Thursday, 6 February 2014

is performance important?

Over the last decade, seismic progress has been made in the realms of application performance management - development in diagnostics, predictive analytics and DevOps enable application performance to be driven harder and measured in more ways than ever before.

But is application performance important?  On surface value it seems like a rhetorical question: performance relating to the user experience is paramount, driving customer satisfaction, repeat business, competitive selection, brand reputation - yes, performance is important. However, it is more often the change in performance that more directly influences these behaviours. A response time of 2 seconds may be acceptable if it meets the user expectation - but could be awful if users were expecting a half-second latency. User experience is more than just performance, and the quality of the user experience is related to performance, availability, design, navigability, ease-of-use, accessibility and more.  Performance is important, yes - to a point.

The flip-side of performance is throughput, the rate at which business is processed.  Without contention, throughput rises directly in proportion to workload volume, without compromising performance. However, when contention starts - performance suffers and, crucially, throughput starts to drop in proportion to the arrival rate. In other words, in a contention state - the rate at which business is transacted becomes impacted.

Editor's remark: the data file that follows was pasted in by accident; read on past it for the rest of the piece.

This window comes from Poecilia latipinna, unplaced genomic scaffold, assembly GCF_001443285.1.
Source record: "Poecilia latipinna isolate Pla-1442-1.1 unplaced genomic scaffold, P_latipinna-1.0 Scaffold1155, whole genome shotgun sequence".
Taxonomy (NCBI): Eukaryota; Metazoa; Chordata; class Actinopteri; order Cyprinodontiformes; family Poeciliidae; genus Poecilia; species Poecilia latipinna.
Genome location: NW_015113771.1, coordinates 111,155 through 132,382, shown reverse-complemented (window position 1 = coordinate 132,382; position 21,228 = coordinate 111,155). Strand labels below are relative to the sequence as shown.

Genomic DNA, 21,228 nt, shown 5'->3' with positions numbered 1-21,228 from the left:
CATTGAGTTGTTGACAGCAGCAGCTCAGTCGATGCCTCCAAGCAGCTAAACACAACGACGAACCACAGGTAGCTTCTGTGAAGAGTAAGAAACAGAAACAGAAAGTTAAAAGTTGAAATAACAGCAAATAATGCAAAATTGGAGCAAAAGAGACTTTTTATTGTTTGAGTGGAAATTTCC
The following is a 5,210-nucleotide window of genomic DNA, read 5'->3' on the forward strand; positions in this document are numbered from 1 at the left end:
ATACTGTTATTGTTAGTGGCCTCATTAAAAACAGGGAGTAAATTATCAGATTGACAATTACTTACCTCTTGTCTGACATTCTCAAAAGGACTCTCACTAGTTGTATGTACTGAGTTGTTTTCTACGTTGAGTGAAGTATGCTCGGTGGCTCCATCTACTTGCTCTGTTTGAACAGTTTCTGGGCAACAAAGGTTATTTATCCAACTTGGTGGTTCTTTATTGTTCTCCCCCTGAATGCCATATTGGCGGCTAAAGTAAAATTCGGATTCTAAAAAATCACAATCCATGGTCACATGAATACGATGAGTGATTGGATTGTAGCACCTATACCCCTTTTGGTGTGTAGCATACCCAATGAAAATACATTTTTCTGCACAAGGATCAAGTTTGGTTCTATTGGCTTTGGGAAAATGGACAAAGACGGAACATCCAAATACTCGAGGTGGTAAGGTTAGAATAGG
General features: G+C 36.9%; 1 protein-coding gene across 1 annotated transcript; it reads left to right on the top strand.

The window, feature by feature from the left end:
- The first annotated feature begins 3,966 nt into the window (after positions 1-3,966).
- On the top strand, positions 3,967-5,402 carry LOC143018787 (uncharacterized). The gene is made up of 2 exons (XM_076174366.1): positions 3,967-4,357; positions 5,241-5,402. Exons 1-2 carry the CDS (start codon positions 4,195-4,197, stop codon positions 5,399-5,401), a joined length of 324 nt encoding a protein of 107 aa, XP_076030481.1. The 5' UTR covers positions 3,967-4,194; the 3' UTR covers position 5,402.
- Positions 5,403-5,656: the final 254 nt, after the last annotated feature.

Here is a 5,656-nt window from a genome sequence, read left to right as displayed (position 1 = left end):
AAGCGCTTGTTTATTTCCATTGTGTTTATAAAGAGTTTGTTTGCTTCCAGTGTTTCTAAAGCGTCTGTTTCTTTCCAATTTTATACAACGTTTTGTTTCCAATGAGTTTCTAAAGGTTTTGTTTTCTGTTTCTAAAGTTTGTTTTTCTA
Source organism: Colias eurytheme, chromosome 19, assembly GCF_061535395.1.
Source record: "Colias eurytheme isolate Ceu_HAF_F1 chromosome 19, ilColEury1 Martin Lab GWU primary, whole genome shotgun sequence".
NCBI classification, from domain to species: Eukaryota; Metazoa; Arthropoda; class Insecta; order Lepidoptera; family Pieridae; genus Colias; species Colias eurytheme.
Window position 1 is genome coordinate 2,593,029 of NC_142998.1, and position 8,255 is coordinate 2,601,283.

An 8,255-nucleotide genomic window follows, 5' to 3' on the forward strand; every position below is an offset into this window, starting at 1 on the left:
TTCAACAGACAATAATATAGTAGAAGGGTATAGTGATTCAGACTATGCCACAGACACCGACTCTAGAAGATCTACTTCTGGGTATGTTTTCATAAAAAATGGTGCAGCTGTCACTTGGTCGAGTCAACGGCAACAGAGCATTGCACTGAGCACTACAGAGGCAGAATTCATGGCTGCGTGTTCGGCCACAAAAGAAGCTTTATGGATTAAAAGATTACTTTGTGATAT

So - is performance important?  Yes, clearly it is important, but only in the context of user-experience. However, a far more important measure of business success is throughput, as it is directly related to business velocity - how fast can a business generate revenue?

Consider the graph below, showing the relationship between performance and throughput for a business service.  The point at which throughput is compromised corresponds to a 20% drop in response time.  Yet, user-experience is largely maintained at this level of performance, customers are not complaining en masse until performance is degraded by double that amount.  At this point, the damage is already done.

When seeking to understand the risk-margin in service delivery, the more pertinent metric for business performance is to focus on throughput.  By building out a scalability assessment of your business services, the relationship between performance and throughput can be derived - and the right amount of capacity allocated in order to avoid the potential throughput issue.  Such an assessment can be empirical, but for highest fidelity - a simulation approach should be adopted.

The chart above was created using CA Performance Optimizer - a simulation technology that predicts application scalability under a range of different scenarios.

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